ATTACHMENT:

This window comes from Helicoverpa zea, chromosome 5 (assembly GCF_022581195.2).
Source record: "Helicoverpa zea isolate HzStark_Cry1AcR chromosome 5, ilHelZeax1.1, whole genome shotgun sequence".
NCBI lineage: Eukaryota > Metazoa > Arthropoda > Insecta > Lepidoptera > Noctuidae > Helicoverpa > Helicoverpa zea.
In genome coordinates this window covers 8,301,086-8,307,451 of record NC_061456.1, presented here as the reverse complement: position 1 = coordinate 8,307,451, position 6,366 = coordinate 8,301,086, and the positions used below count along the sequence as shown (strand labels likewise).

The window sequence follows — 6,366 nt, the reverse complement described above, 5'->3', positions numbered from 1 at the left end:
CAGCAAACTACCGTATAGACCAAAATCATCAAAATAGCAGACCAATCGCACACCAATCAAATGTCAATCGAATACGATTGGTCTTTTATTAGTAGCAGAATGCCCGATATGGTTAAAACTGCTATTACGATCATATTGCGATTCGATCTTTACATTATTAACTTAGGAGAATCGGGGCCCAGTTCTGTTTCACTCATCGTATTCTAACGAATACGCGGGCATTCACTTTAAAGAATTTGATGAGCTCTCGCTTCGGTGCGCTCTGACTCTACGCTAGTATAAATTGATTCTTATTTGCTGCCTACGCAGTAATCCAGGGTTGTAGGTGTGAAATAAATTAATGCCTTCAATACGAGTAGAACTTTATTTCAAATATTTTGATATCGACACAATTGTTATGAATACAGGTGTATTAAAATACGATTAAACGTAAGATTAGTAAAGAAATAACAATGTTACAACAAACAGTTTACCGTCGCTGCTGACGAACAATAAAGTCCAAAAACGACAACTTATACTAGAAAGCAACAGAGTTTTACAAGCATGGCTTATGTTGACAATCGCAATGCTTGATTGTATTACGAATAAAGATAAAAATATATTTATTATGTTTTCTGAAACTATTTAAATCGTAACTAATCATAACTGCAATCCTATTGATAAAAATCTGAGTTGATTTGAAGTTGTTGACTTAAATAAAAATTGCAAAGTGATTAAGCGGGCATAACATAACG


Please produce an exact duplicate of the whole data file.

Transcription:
This window comes from Helicoverpa zea, chromosome 5 (assembly GCF_022581195.2).
Source record: "Helicoverpa zea isolate HzStark_Cry1AcR chromosome 5, ilHelZeax1.1, whole genome shotgun sequence".
NCBI lineage: Eukaryota > Metazoa > Arthropoda > Insecta > Lepidoptera > Noctuidae > Helicoverpa > Helicoverpa zea.
In genome coordinates this window covers 8,301,086-8,307,451 of record NC_061456.1, presented here as the reverse complement: position 1 = coordinate 8,307,451, position 6,366 = coordinate 8,301,086, and the positions used below count along the sequence as shown (strand labels likewise).

The window sequence follows — 6,366 nt, the reverse complement described above, 5'->3', positions numbered from 1 at the left end:
CAGCAAACTACCGTATAGACCAAAATCATCAAAATAGCAGACCAATCGCACACCAATCAAATGTCAATCGAATACGATTGGTCTTTTATTAGTAGCAGAATGCCCGATATGGTTAAAACTGCTATTACGATCATATTGCGATTCGATCTTTACATTATTAACTTAGGAGAATCGGGGCCCAGTTCTGTTTCACTCATCGTATTCTAACGAATACGCGGGCATTCACTTTAAAGAATTTGATGAGCTCTCGCTTCGGTGCGCTCTGACTCTACGCTAGTATAAATTGATTCTTATTTGCTGCCTACGCAGTAATCCAGGGTTGTAGGTGTGAAATAAATTAATGCCTTCAATACGAGTAGAACTTTATTTCAAATATTTTGATATCGACACAATTGTTATGAATACAGGTGTATTAAAATACGATTAAACGTAAGATTAGTAAAGAAATAACAATGTTACAACAAACAGTTTACCGTCGCTGCTGACGAACAATAAAGTCCAAAAACGACAACTTATACTAGAAAGCAACAGAGTTTTACAAGCATGGCTTATGTTGACAATCGCAATGCTTGATTGTATTACGAATAAAGATAAAAATATATTTATTATGTTTTCTGAAACTATTTAAATCGTAACTAATCATAACTGCAATCCTATTGATAAAAATCTGAGTTGATTTGAAGTTGTTGACTTAAATAAAAATTGCAAAGTGATTAAGCGGGCATAACATAACG